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Age Ageing. 2011 Nov;40(6):659-65. doi: 10.1093/ageing/afr115. Epub 2011 Sep 11.

Improving recruitment of older people to research through good practice.

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  • 1Ageing and Health, Ninewells Hospital and Medical School, University of Dundee, UK. m.e.t.mcmurdo@dundee.ac.uk

Abstract

There is widespread evidence both of the exclusion of older people from clinical research, and of under-recruitment to clinical trials. This review and opinion piece provides practical advice to assist researchers both to adopt realistic, achievable recruitment rates and to increase the number of older people taking part in research. It analyses 14 consecutive recently published trials, providing the number needed to be screened to recruit one older participant (around 3:1), numbers excluded (up to 49%), drop out rates (5-37%) and whether the planned power was achieved. The value of planning and logistics are outlined, and approaches to optimising recruitment in hospital, primary care and care home settings are discussed, together with the challenges of involving older adults with mental incapacity and those from minority groups in research. The increasingly important task of engaging older members of the public and older patients in research is also discussed. Increasing the participation of older people in research will improve the generalisability of research findings and inform best practice in the clinical management of the growing older population.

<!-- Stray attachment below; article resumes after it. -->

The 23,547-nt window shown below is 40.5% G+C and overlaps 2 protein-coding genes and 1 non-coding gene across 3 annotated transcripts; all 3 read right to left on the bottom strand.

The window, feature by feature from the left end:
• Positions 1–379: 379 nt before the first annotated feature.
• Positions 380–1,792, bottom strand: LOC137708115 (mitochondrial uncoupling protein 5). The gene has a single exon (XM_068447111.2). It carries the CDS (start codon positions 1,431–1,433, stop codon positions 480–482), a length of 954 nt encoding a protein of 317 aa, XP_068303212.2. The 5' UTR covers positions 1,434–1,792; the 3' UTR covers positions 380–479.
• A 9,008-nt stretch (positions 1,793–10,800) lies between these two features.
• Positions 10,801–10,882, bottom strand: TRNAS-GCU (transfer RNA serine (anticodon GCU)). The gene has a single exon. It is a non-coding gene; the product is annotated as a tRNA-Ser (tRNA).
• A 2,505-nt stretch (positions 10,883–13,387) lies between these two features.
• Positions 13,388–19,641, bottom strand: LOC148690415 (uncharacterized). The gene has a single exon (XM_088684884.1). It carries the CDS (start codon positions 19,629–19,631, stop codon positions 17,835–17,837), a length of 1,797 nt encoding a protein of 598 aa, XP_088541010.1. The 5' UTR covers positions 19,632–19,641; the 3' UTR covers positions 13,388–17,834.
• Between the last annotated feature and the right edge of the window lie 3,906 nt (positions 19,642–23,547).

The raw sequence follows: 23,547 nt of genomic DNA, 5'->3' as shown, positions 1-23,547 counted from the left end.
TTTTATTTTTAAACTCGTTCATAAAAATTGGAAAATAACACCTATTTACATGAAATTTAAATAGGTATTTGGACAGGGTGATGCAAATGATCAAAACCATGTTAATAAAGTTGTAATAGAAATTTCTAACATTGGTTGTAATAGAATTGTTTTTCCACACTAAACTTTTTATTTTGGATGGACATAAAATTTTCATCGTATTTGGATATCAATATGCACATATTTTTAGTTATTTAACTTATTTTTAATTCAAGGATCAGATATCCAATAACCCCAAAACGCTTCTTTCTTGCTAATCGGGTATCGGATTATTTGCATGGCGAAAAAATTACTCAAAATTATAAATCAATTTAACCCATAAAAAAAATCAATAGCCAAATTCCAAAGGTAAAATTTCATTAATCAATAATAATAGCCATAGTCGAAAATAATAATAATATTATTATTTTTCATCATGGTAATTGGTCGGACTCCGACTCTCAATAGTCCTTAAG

PMID:
21911335
[PubMed - indexed for MEDLINE]
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